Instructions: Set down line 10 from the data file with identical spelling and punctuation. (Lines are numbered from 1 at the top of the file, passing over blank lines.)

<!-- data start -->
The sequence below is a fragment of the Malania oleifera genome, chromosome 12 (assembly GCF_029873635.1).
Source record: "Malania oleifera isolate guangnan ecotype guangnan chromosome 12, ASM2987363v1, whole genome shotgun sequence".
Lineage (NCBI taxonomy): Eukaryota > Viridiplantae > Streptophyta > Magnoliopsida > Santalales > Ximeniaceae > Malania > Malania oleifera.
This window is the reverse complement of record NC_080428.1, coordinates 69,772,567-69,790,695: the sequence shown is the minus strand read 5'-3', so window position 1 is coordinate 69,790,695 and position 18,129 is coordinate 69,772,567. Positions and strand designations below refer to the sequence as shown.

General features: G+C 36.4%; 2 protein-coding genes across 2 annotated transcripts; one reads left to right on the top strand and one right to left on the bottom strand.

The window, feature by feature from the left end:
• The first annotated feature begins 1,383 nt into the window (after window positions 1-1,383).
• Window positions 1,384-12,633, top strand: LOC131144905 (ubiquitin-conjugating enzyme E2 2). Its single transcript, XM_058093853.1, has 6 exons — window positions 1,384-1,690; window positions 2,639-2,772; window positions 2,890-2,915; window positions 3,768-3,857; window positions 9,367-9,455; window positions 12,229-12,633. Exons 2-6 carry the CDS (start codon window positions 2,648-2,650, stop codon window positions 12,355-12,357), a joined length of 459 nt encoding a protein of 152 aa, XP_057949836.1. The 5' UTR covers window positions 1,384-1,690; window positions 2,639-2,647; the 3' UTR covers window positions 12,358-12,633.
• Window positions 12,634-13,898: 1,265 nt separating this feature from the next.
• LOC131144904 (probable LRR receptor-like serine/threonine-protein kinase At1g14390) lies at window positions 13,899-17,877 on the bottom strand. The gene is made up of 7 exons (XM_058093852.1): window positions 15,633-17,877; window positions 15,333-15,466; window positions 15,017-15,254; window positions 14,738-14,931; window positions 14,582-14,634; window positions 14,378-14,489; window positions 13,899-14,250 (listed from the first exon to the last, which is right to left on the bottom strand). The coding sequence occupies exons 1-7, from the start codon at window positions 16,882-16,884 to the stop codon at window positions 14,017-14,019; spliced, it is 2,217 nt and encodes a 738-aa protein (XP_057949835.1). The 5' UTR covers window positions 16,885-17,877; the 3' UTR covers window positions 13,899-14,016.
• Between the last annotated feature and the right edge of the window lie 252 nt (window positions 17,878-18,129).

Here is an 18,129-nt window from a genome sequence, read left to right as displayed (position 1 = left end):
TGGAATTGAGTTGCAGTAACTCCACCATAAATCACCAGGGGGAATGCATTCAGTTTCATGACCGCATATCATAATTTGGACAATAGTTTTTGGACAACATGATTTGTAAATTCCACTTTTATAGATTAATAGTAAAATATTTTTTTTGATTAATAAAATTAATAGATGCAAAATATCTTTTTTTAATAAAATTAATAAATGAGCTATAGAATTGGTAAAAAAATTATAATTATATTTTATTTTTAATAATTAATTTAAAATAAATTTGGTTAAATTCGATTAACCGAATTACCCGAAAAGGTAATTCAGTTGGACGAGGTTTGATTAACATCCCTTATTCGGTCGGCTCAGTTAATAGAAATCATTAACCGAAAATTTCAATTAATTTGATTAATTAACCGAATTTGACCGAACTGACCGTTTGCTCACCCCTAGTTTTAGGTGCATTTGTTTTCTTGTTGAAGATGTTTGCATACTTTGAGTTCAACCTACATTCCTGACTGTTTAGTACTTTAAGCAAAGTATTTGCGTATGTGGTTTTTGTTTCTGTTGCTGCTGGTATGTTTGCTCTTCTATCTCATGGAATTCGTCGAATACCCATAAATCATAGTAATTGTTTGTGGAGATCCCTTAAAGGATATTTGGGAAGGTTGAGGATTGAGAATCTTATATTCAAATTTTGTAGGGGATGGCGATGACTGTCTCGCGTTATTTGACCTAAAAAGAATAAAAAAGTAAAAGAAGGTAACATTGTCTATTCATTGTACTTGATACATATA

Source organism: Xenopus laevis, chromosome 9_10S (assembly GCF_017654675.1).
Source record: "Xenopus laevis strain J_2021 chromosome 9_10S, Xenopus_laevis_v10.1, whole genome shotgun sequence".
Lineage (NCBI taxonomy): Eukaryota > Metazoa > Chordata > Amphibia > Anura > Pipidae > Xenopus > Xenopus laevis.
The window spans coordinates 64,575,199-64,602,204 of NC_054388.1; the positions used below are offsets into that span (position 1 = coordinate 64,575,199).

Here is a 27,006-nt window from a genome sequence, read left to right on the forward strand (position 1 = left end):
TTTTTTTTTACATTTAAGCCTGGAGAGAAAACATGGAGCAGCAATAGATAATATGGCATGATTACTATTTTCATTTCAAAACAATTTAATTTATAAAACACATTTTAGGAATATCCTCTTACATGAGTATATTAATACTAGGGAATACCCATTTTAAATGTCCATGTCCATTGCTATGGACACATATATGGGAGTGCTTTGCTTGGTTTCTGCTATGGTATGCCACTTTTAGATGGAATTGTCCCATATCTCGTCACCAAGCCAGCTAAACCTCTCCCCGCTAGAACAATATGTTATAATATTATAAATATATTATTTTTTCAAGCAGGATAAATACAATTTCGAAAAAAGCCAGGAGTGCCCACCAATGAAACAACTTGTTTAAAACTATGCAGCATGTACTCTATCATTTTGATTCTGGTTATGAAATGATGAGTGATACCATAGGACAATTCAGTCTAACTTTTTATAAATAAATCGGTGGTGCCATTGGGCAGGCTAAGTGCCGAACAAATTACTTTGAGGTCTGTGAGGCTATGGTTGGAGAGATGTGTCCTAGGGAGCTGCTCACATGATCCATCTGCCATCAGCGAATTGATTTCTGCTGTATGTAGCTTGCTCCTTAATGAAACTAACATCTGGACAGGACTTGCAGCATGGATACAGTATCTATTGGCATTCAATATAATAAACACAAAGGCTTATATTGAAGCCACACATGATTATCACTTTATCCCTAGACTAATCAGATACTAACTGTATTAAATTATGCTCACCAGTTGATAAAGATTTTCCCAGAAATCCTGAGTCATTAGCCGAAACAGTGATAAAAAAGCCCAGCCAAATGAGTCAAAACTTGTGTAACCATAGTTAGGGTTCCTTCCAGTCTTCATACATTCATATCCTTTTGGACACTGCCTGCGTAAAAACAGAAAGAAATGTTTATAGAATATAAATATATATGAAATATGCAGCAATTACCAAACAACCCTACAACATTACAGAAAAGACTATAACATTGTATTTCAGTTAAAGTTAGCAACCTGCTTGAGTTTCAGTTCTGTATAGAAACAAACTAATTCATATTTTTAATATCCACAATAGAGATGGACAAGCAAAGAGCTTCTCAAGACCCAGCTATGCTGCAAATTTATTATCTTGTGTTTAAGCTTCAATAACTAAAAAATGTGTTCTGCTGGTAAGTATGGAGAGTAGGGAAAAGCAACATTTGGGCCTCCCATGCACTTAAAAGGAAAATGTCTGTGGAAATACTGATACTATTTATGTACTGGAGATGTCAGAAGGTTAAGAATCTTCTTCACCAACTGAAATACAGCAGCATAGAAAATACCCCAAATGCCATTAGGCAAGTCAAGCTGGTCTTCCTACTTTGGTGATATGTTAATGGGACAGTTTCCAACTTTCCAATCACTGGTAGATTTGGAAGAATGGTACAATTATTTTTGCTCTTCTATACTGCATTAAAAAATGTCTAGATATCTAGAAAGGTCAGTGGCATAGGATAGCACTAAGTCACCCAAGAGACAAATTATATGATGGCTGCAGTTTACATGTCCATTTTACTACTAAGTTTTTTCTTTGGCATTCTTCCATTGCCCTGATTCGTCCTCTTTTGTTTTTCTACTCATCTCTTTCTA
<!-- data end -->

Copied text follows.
• LOC131144904 (probable LRR receptor-like serine/threonine-protein kinase At1g14390) lies at window positions 13,899-17,877 on the bottom strand. The gene is made up of 7 exons (XM_058093852.1): window positions 15,633-17,877; window positions 15,333-15,466; window positions 15,017-15,254; window positions 14,738-14,931; window positions 14,582-14,634; window positions 14,378-14,489; window positions 13,899-14,250 (listed from the first exon to the last, which is right to left on the bottom strand). The coding sequence occupies exons 1-7, from the start codon at window positions 16,882-16,884 to the stop codon at window positions 14,017-14,019; spliced, it is 2,217 nt and encodes a 738-aa protein (XP_057949835.1). The 5' UTR covers window positions 16,885-17,877; the 3' UTR covers window positions 13,899-14,016.